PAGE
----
Natchez Festival of Music hosts cabaret fundraiser to benefit Temple B’nai Israel

Published 12:10 am Wednesday, January 16, 2019


NATCHEZ — Where a need exists, fill it with music. That seems to be the motto of the Natchez Festival of Music in its newfound partnership with the Institute of Southern Jewish Life to restore the historic Temple B’nai Israel.

Starting at 7 p.m. Thursday, the temple dome will echo with more than just the traditional Jewish music heard in regular worship services, but rather a blend of opera and Broadway classics performed by music students from the University of Mobile and University of Southern Mississippi.

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Tickets to Thursday’s concert, titled “Cabaret Under the Dome,” are $15 each, and all proceeds will be added to the temple’s restoration fund, said Nora Katz, director of Heritage and Interpretation at Institute of Southern Jewish Life.

Katz said Temple B’nai was built in 1905 at the height of the Jewish population in Natchez, and much of its interior and exterior structure has been untouched for more than a century.

“Though the Jewish population has since shrunken in size, people can still see a living and vibrant Jewish culture at Temple B’nai Israel,” Katz said.

Much work needs to be done to update the temple’s plumbing and electricity as well as make it wheelchair compliant to fit contemporary standards, Katz said.

Moreover, the institute, Katz said, hopes to turn Temple B’nai into a suitable host for the community productions and events as well as a museum tribute to early Jewish culture and heritage. However, the institute, Katz said, is a long way from its $3 million goal to complete the restoration.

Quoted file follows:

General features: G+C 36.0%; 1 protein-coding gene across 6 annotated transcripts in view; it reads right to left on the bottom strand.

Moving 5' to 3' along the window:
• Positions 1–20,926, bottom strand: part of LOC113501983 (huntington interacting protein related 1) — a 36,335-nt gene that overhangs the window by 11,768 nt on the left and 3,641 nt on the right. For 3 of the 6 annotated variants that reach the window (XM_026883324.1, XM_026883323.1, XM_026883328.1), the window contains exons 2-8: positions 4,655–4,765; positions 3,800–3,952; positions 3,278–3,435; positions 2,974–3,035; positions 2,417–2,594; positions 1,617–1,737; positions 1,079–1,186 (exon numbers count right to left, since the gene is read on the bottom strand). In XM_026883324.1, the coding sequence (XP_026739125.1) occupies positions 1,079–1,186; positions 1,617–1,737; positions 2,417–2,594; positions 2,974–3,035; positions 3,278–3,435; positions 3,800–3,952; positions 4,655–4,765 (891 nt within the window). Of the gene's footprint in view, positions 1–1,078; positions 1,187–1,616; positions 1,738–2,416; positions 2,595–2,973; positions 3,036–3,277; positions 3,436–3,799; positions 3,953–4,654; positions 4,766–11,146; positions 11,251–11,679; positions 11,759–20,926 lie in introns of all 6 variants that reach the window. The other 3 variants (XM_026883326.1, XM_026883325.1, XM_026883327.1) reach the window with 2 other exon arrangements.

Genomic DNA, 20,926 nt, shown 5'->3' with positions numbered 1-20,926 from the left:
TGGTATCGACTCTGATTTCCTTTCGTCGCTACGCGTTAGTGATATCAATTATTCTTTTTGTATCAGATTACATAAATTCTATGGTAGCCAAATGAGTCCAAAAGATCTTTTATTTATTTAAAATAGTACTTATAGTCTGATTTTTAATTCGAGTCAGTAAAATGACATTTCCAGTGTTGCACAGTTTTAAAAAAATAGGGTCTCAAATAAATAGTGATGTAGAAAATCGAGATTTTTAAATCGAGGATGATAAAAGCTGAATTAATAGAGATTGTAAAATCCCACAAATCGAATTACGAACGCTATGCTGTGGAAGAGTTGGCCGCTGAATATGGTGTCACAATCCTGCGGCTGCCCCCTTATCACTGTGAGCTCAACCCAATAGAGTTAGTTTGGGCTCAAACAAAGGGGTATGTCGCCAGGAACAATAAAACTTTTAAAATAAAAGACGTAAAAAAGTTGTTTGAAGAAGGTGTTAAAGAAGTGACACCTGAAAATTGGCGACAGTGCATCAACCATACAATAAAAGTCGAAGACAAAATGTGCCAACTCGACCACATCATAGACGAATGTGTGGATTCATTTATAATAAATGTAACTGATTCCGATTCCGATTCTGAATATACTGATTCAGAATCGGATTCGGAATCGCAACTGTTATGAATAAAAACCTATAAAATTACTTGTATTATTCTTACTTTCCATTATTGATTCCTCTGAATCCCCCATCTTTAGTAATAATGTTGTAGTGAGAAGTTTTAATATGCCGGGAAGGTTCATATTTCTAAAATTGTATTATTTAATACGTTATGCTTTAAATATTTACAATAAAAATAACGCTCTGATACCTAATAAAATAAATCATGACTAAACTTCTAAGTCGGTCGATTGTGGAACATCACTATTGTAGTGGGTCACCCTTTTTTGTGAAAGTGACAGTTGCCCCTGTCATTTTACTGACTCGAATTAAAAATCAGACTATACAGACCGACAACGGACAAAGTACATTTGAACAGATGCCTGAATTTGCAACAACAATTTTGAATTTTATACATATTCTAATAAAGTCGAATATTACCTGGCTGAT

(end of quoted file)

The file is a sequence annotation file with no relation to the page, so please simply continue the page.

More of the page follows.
“This concert is a really exciting way to showcase the temple as a venue for music and hub of the Natchez community,” Katz said. “I hope people will come be a part of this amazing and fun concert at such a unique and historic venue, because that’s what this is really all about.”

Diana Glaze, Natchez Festival of Music chair, said she attended the Temple B’nai’s performance of Mark Twain’s “The Diaries of Adam and Eve” last year, and later decided that during the music festival’s educational outreach program, which began last week, was a good time to help out the temple between performances at Adams County and surrounding schools.

“While we had our singers here doing educational outreach, we thought it would be a good idea to have a community outreach as well,” Glaze said.

Thursday’s production tips its hat toward Jewish culture, Glaze said, as the performers play “Fiddler on the Roof” alongside other musical pieces by Jewish composers.

Attendees also can expect to hear musical selections from “Phantom of the Opera,” “Into the Woods” and “The Wizard of Oz,” among arias from Puccini, Mozart, Haydn, Verdi and Rossini.

“I believe those who attend this program will be pleasantly entertained,” Glaze said.

Glaze said tickets could be purchased at the door or online at